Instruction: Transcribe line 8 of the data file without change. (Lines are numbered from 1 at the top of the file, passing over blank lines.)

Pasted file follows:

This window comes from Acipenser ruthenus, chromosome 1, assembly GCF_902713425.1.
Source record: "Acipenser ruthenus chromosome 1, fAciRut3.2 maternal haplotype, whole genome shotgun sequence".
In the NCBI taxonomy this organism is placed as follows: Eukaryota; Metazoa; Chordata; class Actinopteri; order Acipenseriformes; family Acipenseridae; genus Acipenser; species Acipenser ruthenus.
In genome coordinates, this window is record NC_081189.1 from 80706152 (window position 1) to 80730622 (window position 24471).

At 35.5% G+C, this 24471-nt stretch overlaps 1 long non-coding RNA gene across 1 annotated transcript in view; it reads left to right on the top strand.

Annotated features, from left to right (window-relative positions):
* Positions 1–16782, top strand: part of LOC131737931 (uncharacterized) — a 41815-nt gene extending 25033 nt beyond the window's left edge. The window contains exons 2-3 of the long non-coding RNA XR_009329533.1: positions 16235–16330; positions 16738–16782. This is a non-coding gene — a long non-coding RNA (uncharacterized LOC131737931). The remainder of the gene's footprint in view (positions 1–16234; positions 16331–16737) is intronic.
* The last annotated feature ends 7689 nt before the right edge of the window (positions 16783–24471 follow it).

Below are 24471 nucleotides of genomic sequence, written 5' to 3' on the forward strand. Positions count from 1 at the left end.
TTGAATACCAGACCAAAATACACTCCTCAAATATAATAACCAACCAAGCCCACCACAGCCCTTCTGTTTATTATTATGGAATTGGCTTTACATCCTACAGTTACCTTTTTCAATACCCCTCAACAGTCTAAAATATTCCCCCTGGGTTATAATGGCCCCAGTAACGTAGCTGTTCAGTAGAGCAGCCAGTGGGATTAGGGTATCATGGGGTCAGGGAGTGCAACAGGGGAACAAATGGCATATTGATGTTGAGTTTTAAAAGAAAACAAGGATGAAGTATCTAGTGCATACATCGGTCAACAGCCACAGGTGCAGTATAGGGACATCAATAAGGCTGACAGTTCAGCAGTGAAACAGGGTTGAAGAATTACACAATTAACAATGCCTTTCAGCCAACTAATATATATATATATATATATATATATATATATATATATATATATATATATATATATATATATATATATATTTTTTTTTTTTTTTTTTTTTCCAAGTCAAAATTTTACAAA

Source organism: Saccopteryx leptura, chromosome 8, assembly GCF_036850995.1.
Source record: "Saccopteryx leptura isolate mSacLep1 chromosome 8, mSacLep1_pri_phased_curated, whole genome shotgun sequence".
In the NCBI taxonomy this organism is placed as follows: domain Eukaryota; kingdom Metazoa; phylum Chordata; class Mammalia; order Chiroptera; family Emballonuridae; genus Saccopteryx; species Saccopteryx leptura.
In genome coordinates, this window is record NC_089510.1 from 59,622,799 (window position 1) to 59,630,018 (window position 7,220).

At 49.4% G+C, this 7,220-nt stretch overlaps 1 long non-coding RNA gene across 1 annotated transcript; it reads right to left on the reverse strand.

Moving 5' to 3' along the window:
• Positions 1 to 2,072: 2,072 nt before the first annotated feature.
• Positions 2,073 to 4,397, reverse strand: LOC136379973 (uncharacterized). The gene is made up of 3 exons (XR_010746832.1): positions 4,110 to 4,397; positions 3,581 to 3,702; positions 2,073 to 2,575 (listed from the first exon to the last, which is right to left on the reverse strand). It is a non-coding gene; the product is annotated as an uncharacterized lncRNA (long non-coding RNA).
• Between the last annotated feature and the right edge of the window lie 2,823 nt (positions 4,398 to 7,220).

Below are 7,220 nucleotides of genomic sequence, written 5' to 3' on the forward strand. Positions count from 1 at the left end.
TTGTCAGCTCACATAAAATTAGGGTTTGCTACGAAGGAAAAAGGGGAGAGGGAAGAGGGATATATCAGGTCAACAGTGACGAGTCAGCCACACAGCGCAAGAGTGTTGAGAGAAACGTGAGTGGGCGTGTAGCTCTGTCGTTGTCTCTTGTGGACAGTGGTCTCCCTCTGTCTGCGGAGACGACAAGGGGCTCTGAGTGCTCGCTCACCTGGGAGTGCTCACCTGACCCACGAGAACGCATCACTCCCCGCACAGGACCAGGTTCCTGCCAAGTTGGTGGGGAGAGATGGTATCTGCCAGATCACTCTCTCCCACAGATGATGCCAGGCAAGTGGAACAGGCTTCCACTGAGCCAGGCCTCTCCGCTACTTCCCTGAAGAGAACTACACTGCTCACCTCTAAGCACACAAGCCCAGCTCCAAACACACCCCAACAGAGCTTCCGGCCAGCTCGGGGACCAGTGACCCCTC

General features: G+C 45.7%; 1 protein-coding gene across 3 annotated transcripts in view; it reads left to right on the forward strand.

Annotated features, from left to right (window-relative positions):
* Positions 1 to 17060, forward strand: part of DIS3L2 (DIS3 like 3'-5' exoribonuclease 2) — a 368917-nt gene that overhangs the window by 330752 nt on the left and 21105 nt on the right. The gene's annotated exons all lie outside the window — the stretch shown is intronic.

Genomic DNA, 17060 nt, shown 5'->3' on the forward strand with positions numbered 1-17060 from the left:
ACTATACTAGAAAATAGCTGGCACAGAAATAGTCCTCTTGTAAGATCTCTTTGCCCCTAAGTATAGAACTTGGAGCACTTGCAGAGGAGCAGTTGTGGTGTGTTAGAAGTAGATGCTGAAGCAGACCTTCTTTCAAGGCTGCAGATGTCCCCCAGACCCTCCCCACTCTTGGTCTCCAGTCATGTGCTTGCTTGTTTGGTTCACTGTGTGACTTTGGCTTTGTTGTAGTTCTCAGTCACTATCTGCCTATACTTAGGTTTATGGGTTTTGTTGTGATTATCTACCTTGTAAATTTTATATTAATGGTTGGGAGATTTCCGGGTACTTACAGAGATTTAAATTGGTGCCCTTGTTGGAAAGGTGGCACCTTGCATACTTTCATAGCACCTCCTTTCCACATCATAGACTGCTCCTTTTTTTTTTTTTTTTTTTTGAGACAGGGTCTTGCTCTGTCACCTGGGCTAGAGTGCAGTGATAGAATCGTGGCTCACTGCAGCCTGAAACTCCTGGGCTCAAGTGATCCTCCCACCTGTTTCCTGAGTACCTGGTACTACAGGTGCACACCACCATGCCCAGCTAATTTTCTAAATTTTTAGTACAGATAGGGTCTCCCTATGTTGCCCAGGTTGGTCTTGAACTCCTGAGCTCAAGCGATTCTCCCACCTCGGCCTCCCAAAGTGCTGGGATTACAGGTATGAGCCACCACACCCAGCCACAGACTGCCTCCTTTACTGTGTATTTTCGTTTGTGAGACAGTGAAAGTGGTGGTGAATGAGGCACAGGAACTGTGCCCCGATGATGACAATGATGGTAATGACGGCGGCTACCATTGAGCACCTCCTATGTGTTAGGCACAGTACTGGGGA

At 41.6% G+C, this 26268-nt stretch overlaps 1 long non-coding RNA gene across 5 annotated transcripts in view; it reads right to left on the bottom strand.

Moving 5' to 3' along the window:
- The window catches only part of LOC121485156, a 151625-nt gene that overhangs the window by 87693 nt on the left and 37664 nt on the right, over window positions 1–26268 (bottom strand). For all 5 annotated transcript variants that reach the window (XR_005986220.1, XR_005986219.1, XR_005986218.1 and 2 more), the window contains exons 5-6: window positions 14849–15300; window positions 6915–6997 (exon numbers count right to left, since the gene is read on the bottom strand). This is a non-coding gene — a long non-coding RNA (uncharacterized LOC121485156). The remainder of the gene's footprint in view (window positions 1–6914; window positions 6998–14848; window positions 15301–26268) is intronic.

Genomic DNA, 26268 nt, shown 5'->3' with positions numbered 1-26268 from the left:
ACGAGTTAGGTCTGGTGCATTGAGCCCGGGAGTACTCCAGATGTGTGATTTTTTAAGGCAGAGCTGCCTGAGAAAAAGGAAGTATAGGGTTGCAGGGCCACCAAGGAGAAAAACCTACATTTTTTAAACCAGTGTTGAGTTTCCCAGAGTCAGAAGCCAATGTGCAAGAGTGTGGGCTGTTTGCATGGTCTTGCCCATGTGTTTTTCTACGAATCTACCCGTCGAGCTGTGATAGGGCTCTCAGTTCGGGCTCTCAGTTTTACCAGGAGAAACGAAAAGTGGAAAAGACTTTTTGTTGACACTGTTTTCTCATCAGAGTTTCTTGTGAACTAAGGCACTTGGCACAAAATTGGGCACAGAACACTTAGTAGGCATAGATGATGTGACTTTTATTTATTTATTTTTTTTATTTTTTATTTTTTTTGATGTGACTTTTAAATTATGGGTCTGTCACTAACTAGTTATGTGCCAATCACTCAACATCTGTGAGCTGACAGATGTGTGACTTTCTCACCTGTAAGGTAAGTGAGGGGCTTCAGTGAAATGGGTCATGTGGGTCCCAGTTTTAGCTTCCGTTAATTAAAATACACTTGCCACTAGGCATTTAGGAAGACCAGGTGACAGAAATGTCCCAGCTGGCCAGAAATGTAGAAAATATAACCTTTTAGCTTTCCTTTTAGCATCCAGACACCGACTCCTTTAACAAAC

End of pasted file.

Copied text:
* The last annotated feature ends 7689 nt before the right edge of the window (positions 16783–24471 follow it).